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Shooting War Optioned for Possible Mini-Series

As announced on the Shooting War website, the provocative and controversial graphic novel Shooting War, which started out as a web comic, has been optioned by Power for TV mini-series development. Shooting War takes place in the future of the Iraq War and is a powerful commentary on journalism and how the eye of the media affects our perceptions of events.

According to journalist Anthony Lappé, who wrote Shooting War (Dan Goldman did the art), "Power sells a lot of their films...to networks like Discovery and Sci-Fi, which would be an awesome place for it. I'd also love to see it on FX, Showtime, HBO or AMC, which has the killer [show] Breaking Bad. Power is also in a co-production to do a new series for NBC, so they are in a great position to develop Shooting War."

Lappé will write any adaptation and be consulted on every element of production. Although it's too early to discuss who might direct, Lappé had some definite opinions on who might make good choices for the acting roles. "I'd love Woody Harrelson for [the character of] Crash. I think Emile Hersh would make a great Jimmy. Dan Rather would be an awesome Dan Rather."

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Although he is a respected journalist and documentary maker, Lappé has never experienced anything like the publicity surrounding Shooting War. The graphic novel was covered by, among others, The New York Times, Wall Street Journal, USA Today, Publisher’s Weekly, Newsweek, Los Angeles Times, New York Magazine, Wired, Entertainment Weekly, New York Post, Financial Times, Times of London, Globe & Mail (Canada), The Guardian (UK), GQ, British GQ, Rolling Stone, Village Voice, Penthouse, San José Mercury News, Wired.com and Forbes.com.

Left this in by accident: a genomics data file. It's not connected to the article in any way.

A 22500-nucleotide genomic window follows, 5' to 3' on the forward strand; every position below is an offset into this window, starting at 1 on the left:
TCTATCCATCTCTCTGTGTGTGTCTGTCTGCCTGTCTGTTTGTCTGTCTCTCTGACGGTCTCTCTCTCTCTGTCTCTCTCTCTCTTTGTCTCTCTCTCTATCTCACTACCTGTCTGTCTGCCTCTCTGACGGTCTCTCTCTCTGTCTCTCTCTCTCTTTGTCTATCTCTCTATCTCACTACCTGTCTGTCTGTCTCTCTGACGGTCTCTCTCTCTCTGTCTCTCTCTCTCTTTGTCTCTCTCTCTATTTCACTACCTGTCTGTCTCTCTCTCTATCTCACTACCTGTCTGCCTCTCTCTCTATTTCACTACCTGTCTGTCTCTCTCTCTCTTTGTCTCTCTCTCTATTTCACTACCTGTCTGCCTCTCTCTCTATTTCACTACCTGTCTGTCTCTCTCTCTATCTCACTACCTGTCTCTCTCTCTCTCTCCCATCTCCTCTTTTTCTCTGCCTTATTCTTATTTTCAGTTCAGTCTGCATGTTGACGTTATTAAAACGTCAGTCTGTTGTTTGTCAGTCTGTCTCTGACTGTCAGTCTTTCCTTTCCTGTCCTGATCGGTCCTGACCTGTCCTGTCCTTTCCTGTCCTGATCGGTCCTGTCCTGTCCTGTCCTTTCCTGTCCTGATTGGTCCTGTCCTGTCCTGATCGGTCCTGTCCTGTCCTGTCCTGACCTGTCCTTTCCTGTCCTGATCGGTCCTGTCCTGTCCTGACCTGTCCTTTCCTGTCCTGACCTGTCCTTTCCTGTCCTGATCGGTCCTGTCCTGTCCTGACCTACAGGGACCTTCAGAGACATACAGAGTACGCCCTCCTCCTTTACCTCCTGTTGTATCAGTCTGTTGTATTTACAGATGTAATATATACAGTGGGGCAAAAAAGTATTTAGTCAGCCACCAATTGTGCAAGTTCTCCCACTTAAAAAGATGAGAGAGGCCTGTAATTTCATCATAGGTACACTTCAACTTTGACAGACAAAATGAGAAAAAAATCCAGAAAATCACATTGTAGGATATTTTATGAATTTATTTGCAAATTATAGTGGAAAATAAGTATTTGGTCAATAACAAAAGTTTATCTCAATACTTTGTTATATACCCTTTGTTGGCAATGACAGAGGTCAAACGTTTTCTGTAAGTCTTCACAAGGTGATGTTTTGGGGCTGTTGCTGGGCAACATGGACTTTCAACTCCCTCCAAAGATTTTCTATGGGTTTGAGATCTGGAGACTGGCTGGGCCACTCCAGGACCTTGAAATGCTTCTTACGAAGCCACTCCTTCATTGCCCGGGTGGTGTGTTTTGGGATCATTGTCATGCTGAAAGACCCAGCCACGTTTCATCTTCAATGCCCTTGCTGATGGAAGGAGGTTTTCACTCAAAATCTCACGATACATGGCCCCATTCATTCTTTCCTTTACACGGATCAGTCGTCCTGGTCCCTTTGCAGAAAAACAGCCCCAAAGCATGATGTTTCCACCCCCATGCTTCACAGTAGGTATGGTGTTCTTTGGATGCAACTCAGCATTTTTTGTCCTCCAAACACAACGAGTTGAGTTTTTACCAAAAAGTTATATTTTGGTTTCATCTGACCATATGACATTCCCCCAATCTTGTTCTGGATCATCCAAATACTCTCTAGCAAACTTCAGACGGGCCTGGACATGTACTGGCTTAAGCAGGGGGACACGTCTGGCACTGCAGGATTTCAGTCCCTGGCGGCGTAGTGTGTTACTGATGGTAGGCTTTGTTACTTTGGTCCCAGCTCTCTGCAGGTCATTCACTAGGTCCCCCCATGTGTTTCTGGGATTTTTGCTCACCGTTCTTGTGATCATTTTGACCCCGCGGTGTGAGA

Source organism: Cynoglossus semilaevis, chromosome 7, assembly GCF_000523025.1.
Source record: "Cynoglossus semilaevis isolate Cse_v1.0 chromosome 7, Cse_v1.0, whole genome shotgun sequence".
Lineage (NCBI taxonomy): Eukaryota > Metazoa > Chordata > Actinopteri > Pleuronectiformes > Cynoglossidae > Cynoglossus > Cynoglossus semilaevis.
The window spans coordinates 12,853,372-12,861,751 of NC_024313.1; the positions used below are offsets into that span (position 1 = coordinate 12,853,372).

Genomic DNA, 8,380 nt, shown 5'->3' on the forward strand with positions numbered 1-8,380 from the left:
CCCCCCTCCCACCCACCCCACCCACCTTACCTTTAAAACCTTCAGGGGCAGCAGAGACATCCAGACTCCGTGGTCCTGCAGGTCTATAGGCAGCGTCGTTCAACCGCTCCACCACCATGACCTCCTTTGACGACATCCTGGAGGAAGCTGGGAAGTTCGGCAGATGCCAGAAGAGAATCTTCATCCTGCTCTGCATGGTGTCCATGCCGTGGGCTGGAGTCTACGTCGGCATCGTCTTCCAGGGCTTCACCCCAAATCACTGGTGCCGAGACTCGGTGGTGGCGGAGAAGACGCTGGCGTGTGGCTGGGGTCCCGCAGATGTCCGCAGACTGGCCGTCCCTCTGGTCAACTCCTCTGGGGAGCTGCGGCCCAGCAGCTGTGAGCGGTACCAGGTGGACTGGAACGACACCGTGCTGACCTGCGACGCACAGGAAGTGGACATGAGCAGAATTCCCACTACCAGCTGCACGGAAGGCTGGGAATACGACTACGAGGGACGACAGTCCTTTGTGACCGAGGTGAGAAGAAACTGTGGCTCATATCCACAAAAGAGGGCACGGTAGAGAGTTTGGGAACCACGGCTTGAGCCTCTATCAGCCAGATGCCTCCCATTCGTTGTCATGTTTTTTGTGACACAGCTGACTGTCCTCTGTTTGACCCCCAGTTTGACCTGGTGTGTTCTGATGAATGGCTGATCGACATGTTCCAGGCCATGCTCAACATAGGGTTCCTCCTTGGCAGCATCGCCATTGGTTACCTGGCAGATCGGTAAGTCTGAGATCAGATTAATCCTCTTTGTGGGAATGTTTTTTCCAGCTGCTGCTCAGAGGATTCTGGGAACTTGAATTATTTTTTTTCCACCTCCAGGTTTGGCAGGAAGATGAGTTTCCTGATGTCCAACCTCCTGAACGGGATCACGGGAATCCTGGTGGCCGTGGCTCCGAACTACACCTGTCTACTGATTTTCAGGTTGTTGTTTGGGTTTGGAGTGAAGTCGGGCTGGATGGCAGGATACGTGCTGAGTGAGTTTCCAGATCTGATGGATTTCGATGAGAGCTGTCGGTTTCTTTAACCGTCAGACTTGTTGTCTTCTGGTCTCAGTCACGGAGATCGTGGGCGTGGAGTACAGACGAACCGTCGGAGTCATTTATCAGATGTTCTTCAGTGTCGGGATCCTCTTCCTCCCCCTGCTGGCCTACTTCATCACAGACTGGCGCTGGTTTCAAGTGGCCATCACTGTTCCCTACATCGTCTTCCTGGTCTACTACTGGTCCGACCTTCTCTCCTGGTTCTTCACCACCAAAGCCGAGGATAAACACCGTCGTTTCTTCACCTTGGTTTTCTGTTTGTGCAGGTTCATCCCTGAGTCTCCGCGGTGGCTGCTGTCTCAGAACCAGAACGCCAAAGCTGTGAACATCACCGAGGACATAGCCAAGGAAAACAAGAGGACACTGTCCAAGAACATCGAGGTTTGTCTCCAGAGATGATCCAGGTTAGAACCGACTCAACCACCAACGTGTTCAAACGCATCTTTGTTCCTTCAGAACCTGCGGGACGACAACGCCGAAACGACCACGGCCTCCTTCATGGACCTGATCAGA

"The reaction has been incredible...So it's been humbling and exciting at the same time. Since this was my first work of fiction since fifth grade, I've really appreciated the constructive feedback. Writing a semi-science fiction comic that was rooted in the political realities of the day made it very accessible for a lot of different types of readers. While there's a lot of satire in there, there are also a lot of big ideas."

Lappé hopes he has gotten readers to think about media ethics in the age of blogging. Now, with a mini-series in the works, he may be able to do that on a much larger stage. (Shooting War was one of my favorite graphic novels of 2007--check out my review here.)

Comments

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Wow, an anti-American, anti-Iraq-War (graphic) novel being turned into an anti-American, anti-Iraq-War (made for television) film! Why hasn't anyone thought of this before? Oh, wait, that's right, my mistake; EVERYBODY has thought of this before!

At least the people involved in this have grasped what Hollywood has so far failed to: anti-American, anti-Iraq-War movies are box office poison, guaranteed not to turn a profit for a lonnnng time, if ever.

Assuming some Cable TV station with a heavily leftwing audience can be conned into underwriting this thing, the filmmakers at least should be able to turn a profit; however, if they are forced to depend on advertising revenue, there is a good chance for a similar cratering.

What all these people fail to understand is that MOST Americans, for numerous good and sound reasons, do not WANT to lose the Iraq War, and were turned off by the sick gleefulness of the anti-war nuts even before the change in strategy made victory so much more likely.

The sort of people who would enjoy this kind of film are a small, niche market that may well get even smaller as our victory becomes harder to ignore.

Meanwhile the massive audience that would flock to see something PRAISING the heroism and sacrifice of our military must wait a little longer to make someone famous and fabulously wealthy.

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